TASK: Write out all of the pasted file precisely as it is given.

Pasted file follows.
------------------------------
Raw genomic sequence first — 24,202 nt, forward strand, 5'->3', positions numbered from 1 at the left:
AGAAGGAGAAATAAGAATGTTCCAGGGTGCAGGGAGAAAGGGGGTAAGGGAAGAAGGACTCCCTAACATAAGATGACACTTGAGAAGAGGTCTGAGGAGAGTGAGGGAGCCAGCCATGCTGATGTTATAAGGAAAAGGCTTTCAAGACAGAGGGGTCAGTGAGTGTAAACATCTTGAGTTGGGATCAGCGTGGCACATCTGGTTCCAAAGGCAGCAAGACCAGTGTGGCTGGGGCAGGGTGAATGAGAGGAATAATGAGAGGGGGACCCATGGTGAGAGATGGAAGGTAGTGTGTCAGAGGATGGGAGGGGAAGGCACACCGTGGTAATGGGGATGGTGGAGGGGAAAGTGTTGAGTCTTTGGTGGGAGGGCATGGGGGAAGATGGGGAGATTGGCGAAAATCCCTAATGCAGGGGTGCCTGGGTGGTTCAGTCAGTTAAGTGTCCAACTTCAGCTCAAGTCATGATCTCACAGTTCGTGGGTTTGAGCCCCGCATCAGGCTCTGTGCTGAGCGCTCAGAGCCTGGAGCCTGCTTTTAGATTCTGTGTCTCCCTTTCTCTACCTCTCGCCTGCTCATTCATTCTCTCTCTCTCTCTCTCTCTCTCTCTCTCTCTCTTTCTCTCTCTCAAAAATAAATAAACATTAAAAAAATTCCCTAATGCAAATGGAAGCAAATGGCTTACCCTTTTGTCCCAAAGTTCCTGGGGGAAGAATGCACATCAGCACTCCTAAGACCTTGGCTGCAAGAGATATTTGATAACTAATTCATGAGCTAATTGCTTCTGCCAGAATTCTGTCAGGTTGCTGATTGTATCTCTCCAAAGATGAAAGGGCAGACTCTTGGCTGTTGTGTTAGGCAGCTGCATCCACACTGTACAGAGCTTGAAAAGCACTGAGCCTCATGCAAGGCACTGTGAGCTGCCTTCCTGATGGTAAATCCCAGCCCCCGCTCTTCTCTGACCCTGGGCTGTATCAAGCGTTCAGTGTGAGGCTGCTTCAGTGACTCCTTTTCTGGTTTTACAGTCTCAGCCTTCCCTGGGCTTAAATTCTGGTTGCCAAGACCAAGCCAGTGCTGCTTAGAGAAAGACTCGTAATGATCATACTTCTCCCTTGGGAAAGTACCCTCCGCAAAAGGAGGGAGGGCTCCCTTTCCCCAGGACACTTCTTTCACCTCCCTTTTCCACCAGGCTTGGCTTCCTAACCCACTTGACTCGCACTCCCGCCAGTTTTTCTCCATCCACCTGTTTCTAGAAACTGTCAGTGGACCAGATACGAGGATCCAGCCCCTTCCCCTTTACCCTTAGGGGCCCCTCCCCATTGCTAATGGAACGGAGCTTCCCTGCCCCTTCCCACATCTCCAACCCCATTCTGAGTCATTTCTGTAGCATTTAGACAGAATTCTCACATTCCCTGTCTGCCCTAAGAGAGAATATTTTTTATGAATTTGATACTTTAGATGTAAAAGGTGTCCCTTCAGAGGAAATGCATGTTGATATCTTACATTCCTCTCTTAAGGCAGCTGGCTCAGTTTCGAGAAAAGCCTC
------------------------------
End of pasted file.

Raw genomic sequence first — 24,202 nt, forward strand, 5'->3', positions numbered from 1 at the left:
AGAAGGAGAAATAAGAATGTTCCAGGGTGCAGGGAGAAAGGGGGTAAGGGAAGAAGGACTCCCTAACATAAGATGACACTTGAGAAGAGGTCTGAGGAGAGTGAGGGAGCCAGCCATGCTGATGTTATAAGGAAAAGGCTTTCAAGACAGAGGGGTCAGTGAGTGTAAACATCTTGAGTTGGGATCAGCGTGGCACATCTGGTTCCAAAGGCAGCAAGACCAGTGTGGCTGGGGCAGGGTGAATGAGAGGAATAATGAGAGGGGGACCCATGGTGAGAGATGGAAGGTAGTGTGTCAGAGGATGGGAGGGGAAGGCACACCGTGGTAATGGGGATGGTGGAGGGGAAAGTGTTGAGTCTTTGGTGGGAGGGCATGGGGGAAGATGGGGAGATTGGCGAAAATCCCTAATGCAGGGGTGCCTGGGTGGTTCAGTCAGTTAAGTGTCCAACTTCAGCTCAAGTCATGATCTCACAGTTCGTGGGTTTGAGCCCCGCATCAGGCTCTGTGCTGAGCGCTCAGAGCCTGGAGCCTGCTTTTAGATTCTGTGTCTCCCTTTCTCTACCTCTCGCCTGCTCATTCATTCTCTCTCTCTCTCTCTCTCTCTCTCTCTCTCTCTTTCTCTCTCTCAAAAATAAATAAACATTAAAAAAATTCCCTAATGCAAATGGAAGCAAATGGCTTACCCTTTTGTCCCAAAGTTCCTGGGGGAAGAATGCACATCAGCACTCCTAAGACCTTGGCTGCAAGAGATATTTGATAACTAATTCATGAGCTAATTGCTTCTGCCAGAATTCTGTCAGGTTGCTGATTGTATCTCTCCAAAGATGAAAGGGCAGACTCTTGGCTGTTGTGTTAGGCAGCTGCATCCACACTGTACAGAGCTTGAAAAGCACTGAGCCTCATGCAAGGCACTGTGAGCTGCCTTCCTGATGGTAAATCCCAGCCCCCGCTCTTCTCTGACCCTGGGCTGTATCAAGCGTTCAGTGTGAGGCTGCTTCAGTGACTCCTTTTCTGGTTTTACAGTCTCAGCCTTCCCTGGGCTTAAATTCTGGTTGCCAAGACCAAGCCAGTGCTGCTTAGAGAAAGACTCGTAATGATCATACTTCTCCCTTGGGAAAGTACCCTCCGCAAAAGGAGGGAGGGCTCCCTTTCCCCAGGACACTTCTTTCACCTCCCTTTTCCACCAGGCTTGGCTTCCTAACCCACTTGACTCGCACTCCCGCCAGTTTTTCTCCATCCACCTGTTTCTAGAAACTGTCAGTGGACCAGATACGAGGATCCAGCCCCTTCCCCTTTACCCTTAGGGGCCCCTCCCCATTGCTAATGGAACGGAGCTTCCCTGCCCCTTCCCACATCTCCAACCCCATTCTGAGTCATTTCTGTAGCATTTAGACAGAATTCTCACATTCCCTGTCTGCCCTAAGAGAGAATATTTTTTATGAATTTGATACTTTAGATGTAAAAGGTGTCCCTTCAGAGGAAATGCATGTTGATATCTTACATTCCTCTCTTAAGGCAGCTGGCTCAGTTTCGAGAAAAGCCTC